It was the best of times. It was the worst of times.
We are awash in data. But we can’t access data when and where we need it.
We are awash in dollars. But untold billions are lost to waste, fraud and abuse.
Apple recently announced its foray into the personal health record market. Its initial offering is limited to a handful of health care systems, and the data collected and placed in the palms of our hands is PHR data, not full EHR data, as some outlets had reported, but the rollout has certainly engaged the commentariat in a deep dive into the pros and cons of Apple’s latest move in the healthcare sphere.
Amazon, together with Berkshire Hathaway and JP Morgan Chase, just announced the establishment of a new joint venture said to focus on technological solutions to lower healthcare costs for their employees. (They have, collectively, a lot of employees — over a million of them — and healthcare insurance company and other healthcare sector stocks dropped measurably following the announcement.) Presumably, this offering (whatever it is) will be made available to other employers in the future.
How do these announcements relate to each other and to other developments in the healthcare arena?
Apple’s PHR announcement is interesting despite the strikes against it. Let’s get some of those out of the way up front:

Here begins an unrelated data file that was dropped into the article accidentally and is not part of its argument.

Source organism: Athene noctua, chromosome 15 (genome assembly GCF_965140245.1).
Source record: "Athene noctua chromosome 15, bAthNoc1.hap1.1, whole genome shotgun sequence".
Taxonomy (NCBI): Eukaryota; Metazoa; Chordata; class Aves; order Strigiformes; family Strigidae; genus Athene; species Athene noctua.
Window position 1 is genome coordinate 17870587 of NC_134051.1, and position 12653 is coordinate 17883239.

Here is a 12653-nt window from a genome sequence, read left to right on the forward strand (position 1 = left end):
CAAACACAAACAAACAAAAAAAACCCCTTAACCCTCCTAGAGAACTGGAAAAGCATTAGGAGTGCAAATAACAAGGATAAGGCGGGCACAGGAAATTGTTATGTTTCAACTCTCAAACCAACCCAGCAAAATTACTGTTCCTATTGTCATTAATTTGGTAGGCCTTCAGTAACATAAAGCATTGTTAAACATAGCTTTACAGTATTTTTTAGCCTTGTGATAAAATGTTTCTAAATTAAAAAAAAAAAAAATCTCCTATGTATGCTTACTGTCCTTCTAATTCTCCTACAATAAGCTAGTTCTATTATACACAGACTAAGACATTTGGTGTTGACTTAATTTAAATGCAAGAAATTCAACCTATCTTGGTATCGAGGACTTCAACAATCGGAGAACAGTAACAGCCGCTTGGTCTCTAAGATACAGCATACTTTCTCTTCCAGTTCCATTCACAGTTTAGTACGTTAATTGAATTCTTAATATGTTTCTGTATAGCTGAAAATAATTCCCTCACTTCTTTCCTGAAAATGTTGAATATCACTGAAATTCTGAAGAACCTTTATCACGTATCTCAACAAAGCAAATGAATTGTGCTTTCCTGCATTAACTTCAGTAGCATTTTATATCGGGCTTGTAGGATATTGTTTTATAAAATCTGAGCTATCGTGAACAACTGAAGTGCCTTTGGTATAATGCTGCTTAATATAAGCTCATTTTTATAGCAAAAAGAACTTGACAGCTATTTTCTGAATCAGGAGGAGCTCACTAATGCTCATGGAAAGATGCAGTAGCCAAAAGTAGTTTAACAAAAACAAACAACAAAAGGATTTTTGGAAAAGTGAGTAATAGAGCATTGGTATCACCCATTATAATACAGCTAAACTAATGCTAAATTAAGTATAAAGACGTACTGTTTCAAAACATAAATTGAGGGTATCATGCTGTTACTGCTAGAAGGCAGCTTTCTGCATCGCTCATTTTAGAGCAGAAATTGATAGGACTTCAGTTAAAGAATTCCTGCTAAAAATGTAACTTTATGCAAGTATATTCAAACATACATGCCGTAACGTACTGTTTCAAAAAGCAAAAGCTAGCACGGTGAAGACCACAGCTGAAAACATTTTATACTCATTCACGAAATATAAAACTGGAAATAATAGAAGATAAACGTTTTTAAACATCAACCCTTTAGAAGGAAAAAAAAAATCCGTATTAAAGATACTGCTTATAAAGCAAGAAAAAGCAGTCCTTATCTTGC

- The data is limited to PHR data (and there are plenty of apps and services that can show you your PHR data on your phone already, though maybe they can’t integrate data from multiple providers as seamlessly — but see point 3, below)
- iPhone users only amount to 15% of the smartphone market as a whole (though physicians are better represented among iPhone users — market share among physicians is at least 75% — so why is Apple focusing on patients rather than physicians?)
- The pilot institutions are small in number and not likely to have many patients in common (thus limiting the demonstration of one of the key selling points of the offering: integrating data from multiple provider organizations)
- Data flow is unidirectional (provider to patient only)
Some of these are short-term problems, though the truth is, we just don’t know whether Apple will be able to make the tool it’s rolling out ubiquitous. The road to hell is paved with good intentions, and the road to our digital health utopia of seamless data interoperability and transparency is littered with rusted hulks of other really great ideas.